As such, it’s important that you surround yourself with fellow advocates who understand the challenges involved in your shared work and can, therefore, provide emotional support and practical advice. 

Delegate

Remember, you are just as susceptible to advocacy burnout as your fellow team members, especially if you try to tackle every issue alone.

With that in mind, learning to delegate tasks amongst others in your group can help distribute the workload more evenly, reduce your stress levels, and prevent fatigue. It can also empower others and cultivate a more resilient and capable advocacy team over time, as your teammates will see that you trust them with important tasks.  

Take Breaks and Disconnect

Regular breaks are essential for mental health and productivity, so periodically disconnecting from your advocacy work, especially from digital platforms, can help refresh your perspective and reduce the risk of burnout. Use the time to engage in activities unrelated to your cause, allowing your mind and body to rest. 

Once again, it is vital that you have a strong team around you. While you disconnect, designate someone you trust to handle your normal responsibilities. Make sure they can hold down the group so that you can truly unplug for a couple of days. 

Stay Informed

Staying informed is crucial for effective advocacy; having the right data at your fingertips will help you maximize the efficiency of your outreach efforts, thereby reducing your workload and mitigating feelings of futility as you achieve meaningful objectives with less time, effort, and monetary resources.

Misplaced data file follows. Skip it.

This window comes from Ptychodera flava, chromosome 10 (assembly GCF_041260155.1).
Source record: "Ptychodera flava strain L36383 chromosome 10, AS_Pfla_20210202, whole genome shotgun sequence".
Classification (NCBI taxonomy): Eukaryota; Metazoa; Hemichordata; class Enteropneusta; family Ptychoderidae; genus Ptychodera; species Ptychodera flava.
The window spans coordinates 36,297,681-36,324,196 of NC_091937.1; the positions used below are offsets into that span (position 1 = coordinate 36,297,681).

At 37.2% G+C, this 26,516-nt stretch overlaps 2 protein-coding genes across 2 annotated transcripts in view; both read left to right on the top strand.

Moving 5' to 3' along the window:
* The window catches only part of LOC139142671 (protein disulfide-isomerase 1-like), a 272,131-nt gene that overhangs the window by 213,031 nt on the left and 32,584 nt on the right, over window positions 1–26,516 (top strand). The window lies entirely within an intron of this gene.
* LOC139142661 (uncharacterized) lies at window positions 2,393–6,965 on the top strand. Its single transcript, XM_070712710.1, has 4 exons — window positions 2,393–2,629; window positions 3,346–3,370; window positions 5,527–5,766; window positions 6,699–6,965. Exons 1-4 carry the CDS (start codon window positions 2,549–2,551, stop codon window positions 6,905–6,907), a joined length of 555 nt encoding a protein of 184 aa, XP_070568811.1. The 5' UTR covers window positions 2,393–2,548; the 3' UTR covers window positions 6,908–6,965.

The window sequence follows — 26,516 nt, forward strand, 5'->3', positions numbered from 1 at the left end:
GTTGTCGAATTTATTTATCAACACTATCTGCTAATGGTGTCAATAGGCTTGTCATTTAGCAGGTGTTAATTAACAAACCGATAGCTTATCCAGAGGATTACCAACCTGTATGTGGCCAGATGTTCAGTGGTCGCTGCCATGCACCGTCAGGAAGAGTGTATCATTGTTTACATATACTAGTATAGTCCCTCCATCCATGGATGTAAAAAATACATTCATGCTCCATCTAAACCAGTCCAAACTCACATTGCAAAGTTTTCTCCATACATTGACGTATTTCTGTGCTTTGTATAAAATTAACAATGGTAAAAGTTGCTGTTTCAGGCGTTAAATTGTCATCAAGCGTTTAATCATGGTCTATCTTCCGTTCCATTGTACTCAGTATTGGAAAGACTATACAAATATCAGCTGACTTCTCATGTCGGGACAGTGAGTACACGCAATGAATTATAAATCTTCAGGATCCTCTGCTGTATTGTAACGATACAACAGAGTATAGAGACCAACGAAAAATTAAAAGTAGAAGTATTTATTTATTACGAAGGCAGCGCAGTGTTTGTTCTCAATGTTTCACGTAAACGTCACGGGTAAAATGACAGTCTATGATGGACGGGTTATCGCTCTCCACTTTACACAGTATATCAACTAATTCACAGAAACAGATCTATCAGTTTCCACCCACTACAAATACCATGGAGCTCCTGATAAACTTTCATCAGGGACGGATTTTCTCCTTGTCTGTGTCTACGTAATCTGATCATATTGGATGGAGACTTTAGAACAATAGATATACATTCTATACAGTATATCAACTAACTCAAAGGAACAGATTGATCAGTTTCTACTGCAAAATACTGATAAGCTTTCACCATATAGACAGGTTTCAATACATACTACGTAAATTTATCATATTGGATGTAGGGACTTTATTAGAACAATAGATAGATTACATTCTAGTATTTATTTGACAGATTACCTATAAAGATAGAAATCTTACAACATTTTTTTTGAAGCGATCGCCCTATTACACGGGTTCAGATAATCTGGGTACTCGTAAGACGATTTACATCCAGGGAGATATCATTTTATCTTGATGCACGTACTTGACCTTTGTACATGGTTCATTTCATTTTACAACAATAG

That said, there is a fine line between staying informed and overloading yourself with information; limit your news consumption to reliable sources, allocate specific times to stay updated and review information, and — above all — avoid doom scrolling. 

Engage in Reflection

Lastly, if you find yourself feeling discouraged, take a moment to reflect on your work, motivations, and the impact of your advocacy. A little reflection, be it through journaling, meditation, or simply discussing your progress with peers, can provide valuable insights and rejuvenate your passion.

When reflecting on your advocacy process, it’s great to focus on the good, but don’t shy away from tough topics or failures, either, as evaluating past missteps can help you avoid repeating them in the future. Reflection is all about growth and refocusing on the task at hand — affecting positive change in your community.

Leveraging Data Tools to Mitigate Advocacy Burnout

Quality data and campaign management technologies can drastically reduce the workload on you and your team, allowing you to attack objectives with focus and data-guided insights, thereby increasing your efficiency and productivity. 

If you would like to learn more about the benefits of political data and advocacy technology, connect with Aristotle today. As a leader in political data, we provide advocacy groups, nonprofits, and grassroots organizations with the insights and resources they need to change the world for the better.